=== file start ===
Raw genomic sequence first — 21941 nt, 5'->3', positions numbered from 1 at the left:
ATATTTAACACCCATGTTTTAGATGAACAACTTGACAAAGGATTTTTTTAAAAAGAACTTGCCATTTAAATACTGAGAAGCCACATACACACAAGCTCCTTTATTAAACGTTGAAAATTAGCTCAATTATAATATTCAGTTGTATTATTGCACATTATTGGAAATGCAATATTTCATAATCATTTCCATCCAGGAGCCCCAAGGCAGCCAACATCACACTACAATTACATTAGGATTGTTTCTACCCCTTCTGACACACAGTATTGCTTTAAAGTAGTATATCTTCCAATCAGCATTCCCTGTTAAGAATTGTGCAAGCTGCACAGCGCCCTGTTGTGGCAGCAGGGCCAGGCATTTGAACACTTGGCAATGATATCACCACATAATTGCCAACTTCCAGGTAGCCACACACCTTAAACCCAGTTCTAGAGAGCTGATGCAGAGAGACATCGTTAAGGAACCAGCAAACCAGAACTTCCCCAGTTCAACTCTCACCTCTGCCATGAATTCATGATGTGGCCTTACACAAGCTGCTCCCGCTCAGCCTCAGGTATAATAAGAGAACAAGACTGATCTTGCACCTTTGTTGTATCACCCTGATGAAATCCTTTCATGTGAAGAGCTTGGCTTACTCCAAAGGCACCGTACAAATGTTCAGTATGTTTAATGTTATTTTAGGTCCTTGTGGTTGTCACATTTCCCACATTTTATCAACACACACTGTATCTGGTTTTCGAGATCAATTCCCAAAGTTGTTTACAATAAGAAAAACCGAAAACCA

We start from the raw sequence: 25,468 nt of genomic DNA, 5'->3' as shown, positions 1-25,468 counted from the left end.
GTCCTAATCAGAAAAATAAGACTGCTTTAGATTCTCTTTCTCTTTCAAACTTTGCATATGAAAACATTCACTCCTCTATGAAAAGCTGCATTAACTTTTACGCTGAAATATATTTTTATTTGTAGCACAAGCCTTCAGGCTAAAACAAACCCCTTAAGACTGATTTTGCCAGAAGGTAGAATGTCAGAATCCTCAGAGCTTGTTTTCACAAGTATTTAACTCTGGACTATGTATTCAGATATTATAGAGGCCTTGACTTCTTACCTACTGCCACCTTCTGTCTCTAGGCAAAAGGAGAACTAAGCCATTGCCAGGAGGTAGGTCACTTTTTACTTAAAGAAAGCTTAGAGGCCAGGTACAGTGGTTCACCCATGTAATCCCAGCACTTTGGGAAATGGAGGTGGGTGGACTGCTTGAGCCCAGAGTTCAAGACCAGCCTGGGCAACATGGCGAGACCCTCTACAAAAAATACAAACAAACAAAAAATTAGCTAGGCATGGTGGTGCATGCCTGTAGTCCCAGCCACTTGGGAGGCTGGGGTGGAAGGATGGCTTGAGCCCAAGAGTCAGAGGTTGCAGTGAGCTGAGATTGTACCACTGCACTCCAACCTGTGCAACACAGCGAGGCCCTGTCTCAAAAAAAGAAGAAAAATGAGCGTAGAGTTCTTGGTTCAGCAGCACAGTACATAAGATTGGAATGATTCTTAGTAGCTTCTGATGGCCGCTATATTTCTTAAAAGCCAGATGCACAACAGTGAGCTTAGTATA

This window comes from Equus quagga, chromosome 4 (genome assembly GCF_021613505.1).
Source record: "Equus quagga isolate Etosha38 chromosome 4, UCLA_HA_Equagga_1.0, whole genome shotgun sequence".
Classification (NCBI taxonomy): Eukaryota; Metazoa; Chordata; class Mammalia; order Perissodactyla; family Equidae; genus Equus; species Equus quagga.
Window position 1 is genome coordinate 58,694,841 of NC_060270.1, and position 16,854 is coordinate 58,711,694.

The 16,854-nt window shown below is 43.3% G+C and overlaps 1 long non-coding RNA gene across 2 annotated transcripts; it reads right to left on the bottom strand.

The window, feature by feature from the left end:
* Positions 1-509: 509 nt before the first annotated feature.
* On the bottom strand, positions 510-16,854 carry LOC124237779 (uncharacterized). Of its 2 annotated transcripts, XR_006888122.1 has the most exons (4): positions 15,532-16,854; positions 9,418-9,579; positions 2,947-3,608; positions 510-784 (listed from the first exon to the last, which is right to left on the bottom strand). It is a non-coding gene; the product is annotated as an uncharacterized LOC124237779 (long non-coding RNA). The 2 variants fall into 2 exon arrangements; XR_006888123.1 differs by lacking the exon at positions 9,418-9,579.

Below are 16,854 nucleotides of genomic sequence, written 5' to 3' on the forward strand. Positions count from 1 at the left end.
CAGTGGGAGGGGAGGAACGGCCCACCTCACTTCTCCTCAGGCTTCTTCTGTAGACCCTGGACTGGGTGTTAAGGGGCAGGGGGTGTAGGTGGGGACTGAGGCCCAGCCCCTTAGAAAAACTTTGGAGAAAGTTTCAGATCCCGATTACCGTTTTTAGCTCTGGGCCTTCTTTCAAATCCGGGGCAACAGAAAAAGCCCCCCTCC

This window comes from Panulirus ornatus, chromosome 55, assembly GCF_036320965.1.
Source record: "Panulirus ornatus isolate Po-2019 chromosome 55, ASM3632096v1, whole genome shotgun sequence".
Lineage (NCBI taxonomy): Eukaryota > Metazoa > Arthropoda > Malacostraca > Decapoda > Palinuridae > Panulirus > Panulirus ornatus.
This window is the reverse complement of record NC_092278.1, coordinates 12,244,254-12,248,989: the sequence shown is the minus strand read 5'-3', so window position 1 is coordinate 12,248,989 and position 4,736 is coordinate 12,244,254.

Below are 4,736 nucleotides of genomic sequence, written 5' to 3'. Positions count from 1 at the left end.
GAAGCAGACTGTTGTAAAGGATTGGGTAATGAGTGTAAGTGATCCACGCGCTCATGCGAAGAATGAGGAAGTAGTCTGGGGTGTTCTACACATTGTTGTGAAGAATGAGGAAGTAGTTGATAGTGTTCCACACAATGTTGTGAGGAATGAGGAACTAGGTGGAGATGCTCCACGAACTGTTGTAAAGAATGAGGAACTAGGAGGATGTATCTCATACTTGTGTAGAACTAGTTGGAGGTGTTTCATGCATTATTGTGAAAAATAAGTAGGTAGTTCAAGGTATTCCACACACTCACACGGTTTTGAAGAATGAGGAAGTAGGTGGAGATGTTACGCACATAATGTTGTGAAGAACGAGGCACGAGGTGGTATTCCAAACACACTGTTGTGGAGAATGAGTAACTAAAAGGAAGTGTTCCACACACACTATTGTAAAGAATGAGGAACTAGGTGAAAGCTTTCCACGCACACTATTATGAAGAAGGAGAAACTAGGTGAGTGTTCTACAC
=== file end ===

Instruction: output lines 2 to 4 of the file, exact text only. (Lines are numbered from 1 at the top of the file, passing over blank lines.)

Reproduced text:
ATATTTAACACCCATGTTTTAGATGAACAACTTGACAAAGGATTTTTTTAAAAAGAACTTGCCATTTAAATACTGAGAAGCCACATACACACAAGCTCCTTTATTAAACGTTGAAAATTAGCTCAATTATAATATTCAGTTGTATTATTGCACATTATTGGAAATGCAATATTTCATAATCATTTCCATCCAGGAGCCCCAAGGCAGCCAACATCACACTACAATTACATTAGGATTGTTTCTACCCCTTCTGACACACAGTATTGCTTTAAAGTAGTATATCTTCCAATCAGCATTCCCTGTTAAGAATTGTGCAAGCTGCACAGCGCCCTGTTGTGGCAGCAGGGCCAGGCATTTGAACACTTGGCAATGATATCACCACATAATTGCCAACTTCCAGGTAGCCACACACCTTAAACCCAGTTCTAGAGAGCTGATGCAGAGAGACATCGTTAAGGAACCAGCAAACCAGAACTTCCCCAGTTCAACTCTCACCTCTGCCATGAATTCATGATGTGGCCTTACACAAGCTGCTCCCGCTCAGCCTCAGGTATAATAAGAGAACAAGACTGATCTTGCACCTTTGTTGTATCACCCTGATGAAATCCTTTCATGTGAAGAGCTTGGCTTACTCCAAAGGCACCGTACAAATGTTCAGTATGTTTAATGTTATTTTAGGTCCTTGTGGTTGTCACATTTCCCACATTTTATCAACACACACTGTATCTGGTTTTCGAGATCAATTCCCAAAGTTGTTTACAATAAGAAAAACCGAAAACCA

We start from the raw sequence: 25,468 nt of genomic DNA, 5'->3' as shown, positions 1-25,468 counted from the left end.
GTCCTAATCAGAAAAATAAGACTGCTTTAGATTCTCTTTCTCTTTCAAACTTTGCATATGAAAACATTCACTCCTCTATGAAAAGCTGCATTAACTTTTACGCTGAAATATATTTTTATTTGTAGCACAAGCCTTCAGGCTAAAACAAACCCCTTAAGACTGATTTTGCCAGAAGGTAGAATGTCAGAATCCTCAGAGCTTGTTTTCACAAGTATTTAACTCTGGACTATGTATTCAGATATTATAGAGGCCTTGACTTCTTACCTACTGCCACCTTCTGTCTCTAGGCAAAAGGAGAACTAAGCCATTGCCAGGAGGTAGGTCACTTTTTACTTAAAGAAAGCTTAGAGGCCAGGTACAGTGGTTCACCCATGTAATCCCAGCACTTTGGGAAATGGAGGTGGGTGGACTGCTTGAGCCCAGAGTTCAAGACCAGCCTGGGCAACATGGCGAGACCCTCTACAAAAAATACAAACAAACAAAAAATTAGCTAGGCATGGTGGTGCATGCCTGTAGTCCCAGCCACTTGGGAGGCTGGGGTGGAAGGATGGCTTGAGCCCAAGAGTCAGAGGTTGCAGTGAGCTGAGATTGTACCACTGCACTCCAACCTGTGCAACACAGCGAGGCCCTGTCTCAAAAAAAGAAGAAAAATGAGCGTAGAGTTCTTGGTTCAGCAGCACAGTACATAAGATTGGAATGATTCTTAGTAGCTTCTGATGGCCGCTATATTTCTTAAAAGCCAGATGCACAACAGTGAGCTTAGTATA